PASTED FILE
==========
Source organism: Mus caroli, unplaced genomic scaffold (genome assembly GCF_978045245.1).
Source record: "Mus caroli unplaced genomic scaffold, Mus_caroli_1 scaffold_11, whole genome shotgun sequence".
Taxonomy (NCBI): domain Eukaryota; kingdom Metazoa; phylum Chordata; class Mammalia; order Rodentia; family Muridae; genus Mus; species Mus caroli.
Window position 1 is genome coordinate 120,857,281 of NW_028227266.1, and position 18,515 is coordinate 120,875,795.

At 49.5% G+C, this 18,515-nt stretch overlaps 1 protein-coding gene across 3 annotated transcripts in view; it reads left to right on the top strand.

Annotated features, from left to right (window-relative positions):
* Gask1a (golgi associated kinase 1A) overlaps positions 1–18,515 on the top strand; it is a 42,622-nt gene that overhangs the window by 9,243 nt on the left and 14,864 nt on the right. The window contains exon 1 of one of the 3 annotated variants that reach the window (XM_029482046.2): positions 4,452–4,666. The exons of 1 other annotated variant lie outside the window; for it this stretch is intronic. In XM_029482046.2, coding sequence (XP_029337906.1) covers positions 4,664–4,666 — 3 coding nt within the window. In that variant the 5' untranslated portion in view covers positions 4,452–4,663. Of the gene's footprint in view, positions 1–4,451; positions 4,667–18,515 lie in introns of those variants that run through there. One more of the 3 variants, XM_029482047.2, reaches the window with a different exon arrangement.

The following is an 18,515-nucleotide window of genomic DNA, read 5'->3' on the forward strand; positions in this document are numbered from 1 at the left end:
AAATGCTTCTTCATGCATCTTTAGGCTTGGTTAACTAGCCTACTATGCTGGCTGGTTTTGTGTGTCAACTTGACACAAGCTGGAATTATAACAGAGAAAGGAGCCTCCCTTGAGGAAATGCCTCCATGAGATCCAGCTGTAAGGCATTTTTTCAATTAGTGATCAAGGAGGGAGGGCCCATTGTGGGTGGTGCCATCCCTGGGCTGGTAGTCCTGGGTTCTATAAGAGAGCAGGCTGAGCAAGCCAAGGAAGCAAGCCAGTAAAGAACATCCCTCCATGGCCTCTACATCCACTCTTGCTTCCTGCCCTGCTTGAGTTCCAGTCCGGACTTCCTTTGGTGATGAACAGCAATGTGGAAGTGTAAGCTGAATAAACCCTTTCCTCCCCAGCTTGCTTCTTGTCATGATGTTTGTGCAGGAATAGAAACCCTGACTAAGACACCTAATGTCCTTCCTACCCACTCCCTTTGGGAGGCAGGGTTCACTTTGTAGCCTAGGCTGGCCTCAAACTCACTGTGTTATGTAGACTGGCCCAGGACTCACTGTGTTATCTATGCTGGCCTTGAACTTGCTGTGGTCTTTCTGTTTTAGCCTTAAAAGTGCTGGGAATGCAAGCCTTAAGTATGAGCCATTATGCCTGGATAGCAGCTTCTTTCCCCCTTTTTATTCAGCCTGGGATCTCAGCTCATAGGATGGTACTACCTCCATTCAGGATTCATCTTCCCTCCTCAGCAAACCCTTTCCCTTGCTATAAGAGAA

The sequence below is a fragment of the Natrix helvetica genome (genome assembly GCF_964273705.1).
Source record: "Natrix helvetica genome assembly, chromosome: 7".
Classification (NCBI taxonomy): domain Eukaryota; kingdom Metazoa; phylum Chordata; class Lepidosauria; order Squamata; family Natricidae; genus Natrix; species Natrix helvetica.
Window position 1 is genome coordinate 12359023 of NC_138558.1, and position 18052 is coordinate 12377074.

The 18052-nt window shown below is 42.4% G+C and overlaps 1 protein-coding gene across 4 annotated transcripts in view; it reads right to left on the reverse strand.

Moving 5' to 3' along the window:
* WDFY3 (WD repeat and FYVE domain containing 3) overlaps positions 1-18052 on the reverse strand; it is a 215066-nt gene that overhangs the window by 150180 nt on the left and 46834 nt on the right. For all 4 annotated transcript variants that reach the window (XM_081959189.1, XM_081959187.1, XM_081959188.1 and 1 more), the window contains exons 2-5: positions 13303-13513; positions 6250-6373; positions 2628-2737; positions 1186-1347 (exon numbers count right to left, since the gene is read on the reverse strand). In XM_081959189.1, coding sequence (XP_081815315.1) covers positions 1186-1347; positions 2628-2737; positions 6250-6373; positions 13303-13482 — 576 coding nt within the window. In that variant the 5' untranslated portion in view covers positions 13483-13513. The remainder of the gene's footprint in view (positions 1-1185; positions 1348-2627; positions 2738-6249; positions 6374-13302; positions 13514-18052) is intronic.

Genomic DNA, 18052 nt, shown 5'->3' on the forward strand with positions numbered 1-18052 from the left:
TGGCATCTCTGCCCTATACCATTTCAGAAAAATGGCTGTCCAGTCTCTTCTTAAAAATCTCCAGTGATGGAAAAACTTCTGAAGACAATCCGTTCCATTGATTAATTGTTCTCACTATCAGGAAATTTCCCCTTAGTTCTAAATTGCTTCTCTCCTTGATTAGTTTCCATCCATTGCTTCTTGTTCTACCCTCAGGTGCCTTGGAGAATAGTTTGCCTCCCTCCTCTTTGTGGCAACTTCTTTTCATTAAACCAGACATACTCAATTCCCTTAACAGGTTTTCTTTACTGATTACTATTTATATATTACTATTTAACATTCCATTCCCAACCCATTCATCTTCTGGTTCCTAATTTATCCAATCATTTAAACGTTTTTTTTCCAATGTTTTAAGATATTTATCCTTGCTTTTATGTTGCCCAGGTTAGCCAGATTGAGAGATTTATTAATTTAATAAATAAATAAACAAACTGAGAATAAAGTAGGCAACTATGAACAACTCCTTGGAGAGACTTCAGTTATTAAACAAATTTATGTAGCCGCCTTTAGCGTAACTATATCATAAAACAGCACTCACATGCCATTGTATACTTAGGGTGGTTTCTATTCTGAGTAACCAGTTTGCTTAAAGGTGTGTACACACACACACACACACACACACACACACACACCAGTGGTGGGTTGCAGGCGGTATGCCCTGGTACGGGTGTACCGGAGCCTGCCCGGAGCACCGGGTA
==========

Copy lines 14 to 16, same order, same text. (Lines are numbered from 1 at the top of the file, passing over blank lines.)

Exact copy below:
The 18052-nt window shown below is 42.4% G+C and overlaps 1 protein-coding gene across 4 annotated transcripts in view; it reads right to left on the reverse strand.

Moving 5' to 3' along the window:
* WDFY3 (WD repeat and FYVE domain containing 3) overlaps positions 1-18052 on the reverse strand; it is a 215066-nt gene that overhangs the window by 150180 nt on the left and 46834 nt on the right. For all 4 annotated transcript variants that reach the window (XM_081959189.1, XM_081959187.1, XM_081959188.1 and 1 more), the window contains exons 2-5: positions 13303-13513; positions 6250-6373; positions 2628-2737; positions 1186-1347 (exon numbers count right to left, since the gene is read on the reverse strand). In XM_081959189.1, coding sequence (XP_081815315.1) covers positions 1186-1347; positions 2628-2737; positions 6250-6373; positions 13303-13482 — 576 coding nt within the window. In that variant the 5' untranslated portion in view covers positions 13483-13513. The remainder of the gene's footprint in view (positions 1-1185; positions 1348-2627; positions 2738-6249; positions 6374-13302; positions 13514-18052) is intronic.